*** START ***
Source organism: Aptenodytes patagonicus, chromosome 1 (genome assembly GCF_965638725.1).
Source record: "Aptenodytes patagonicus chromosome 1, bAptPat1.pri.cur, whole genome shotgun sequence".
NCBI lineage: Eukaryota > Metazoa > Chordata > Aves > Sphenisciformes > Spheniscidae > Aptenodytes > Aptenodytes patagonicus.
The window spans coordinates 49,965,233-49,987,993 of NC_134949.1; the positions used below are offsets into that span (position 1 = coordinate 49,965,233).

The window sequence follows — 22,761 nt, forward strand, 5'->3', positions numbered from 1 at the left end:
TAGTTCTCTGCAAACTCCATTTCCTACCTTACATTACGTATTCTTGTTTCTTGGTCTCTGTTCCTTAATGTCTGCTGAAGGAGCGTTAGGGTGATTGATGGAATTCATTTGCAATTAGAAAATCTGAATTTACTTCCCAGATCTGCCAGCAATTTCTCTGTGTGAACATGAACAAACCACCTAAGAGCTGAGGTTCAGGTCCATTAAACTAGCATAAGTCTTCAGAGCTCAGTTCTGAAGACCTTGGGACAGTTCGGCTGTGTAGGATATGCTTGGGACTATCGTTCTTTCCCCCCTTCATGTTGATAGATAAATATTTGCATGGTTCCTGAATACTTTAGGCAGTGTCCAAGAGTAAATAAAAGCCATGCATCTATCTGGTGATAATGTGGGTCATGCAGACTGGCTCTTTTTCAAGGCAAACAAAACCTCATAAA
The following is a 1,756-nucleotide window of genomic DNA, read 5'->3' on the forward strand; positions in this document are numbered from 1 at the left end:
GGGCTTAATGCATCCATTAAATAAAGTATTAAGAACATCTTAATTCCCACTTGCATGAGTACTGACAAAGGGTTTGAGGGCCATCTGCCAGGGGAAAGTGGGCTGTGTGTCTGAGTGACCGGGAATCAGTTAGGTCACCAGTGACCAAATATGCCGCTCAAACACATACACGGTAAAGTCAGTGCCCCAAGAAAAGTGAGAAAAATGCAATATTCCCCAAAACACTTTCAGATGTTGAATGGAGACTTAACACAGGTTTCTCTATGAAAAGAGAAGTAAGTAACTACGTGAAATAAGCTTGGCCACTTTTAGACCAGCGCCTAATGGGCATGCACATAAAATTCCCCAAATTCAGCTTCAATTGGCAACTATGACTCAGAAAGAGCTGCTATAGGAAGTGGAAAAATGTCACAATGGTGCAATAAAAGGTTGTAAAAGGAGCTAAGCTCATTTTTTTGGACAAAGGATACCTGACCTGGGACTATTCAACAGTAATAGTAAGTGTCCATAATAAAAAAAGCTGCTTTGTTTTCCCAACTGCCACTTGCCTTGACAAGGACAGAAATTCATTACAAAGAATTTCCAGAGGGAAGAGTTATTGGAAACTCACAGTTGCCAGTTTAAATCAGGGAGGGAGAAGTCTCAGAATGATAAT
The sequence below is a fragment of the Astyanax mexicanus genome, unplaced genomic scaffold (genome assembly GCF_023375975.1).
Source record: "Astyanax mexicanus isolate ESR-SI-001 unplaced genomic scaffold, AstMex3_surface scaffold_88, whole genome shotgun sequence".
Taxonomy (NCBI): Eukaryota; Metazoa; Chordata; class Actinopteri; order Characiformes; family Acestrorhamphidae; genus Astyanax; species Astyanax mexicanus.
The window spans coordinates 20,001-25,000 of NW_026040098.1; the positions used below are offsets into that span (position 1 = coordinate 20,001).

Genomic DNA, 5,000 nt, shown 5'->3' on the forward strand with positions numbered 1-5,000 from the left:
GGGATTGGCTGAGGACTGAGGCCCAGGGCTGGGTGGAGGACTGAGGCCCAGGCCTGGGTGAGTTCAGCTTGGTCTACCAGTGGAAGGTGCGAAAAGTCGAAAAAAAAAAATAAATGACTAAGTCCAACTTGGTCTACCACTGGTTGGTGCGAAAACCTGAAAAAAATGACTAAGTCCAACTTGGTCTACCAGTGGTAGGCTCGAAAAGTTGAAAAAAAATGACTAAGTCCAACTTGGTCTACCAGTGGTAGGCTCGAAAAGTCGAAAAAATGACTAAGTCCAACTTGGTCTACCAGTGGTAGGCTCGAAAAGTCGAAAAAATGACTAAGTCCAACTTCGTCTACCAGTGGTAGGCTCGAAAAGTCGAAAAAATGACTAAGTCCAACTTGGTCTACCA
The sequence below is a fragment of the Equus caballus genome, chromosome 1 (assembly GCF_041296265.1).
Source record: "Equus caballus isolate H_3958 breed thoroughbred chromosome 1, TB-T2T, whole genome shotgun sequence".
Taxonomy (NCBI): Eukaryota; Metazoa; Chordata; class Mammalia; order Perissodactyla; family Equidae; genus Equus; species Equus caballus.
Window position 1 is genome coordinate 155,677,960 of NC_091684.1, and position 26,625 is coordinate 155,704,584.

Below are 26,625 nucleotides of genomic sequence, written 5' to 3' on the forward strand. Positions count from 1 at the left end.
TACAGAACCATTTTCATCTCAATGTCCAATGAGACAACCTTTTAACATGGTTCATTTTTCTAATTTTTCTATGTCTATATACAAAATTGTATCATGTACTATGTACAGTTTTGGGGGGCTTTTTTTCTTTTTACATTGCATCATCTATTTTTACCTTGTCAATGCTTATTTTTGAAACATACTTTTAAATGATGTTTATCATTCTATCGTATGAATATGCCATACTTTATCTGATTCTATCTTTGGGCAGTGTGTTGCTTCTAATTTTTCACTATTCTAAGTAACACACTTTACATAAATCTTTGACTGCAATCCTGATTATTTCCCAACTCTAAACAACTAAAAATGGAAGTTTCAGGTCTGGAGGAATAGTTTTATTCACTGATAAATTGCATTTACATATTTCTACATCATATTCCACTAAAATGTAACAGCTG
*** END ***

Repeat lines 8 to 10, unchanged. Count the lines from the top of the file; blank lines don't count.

GGGCTTAATGCATCCATTAAATAAAGTATTAAGAACATCTTAATTCCCACTTGCATGAGTACTGACAAAGGGTTTGAGGGCCATCTGCCAGGGGAAAGTGGGCTGTGTGTCTGAGTGACCGGGAATCAGTTAGGTCACCAGTGACCAAATATGCCGCTCAAACACATACACGGTAAAGTCAGTGCCCCAAGAAAAGTGAGAAAAATGCAATATTCCCCAAAACACTTTCAGATGTTGAATGGAGACTTAACACAGGTTTCTCTATGAAAAGAGAAGTAAGTAACTACGTGAAATAAGCTTGGCCACTTTTAGACCAGCGCCTAATGGGCATGCACATAAAATTCCCCAAATTCAGCTTCAATTGGCAACTATGACTCAGAAAGAGCTGCTATAGGAAGTGGAAAAATGTCACAATGGTGCAATAAAAGGTTGTAAAAGGAGCTAAGCTCATTTTTTTGGACAAAGGATACCTGACCTGGGACTATTCAACAGTAATAGTAAGTGTCCATAATAAAAAAAGCTGCTTTGTTTTCCCAACTGCCACTTGCCTTGACAAGGACAGAAATTCATTACAAAGAATTTCCAGAGGGAAGAGTTATTGGAAACTCACAGTTGCCAGTTTAAATCAGGGAGGGAGAAGTCTCAGAATGATAAT
The sequence below is a fragment of the Astyanax mexicanus genome, unplaced genomic scaffold (genome assembly GCF_023375975.1).
Source record: "Astyanax mexicanus isolate ESR-SI-001 unplaced genomic scaffold, AstMex3_surface scaffold_88, whole genome shotgun sequence".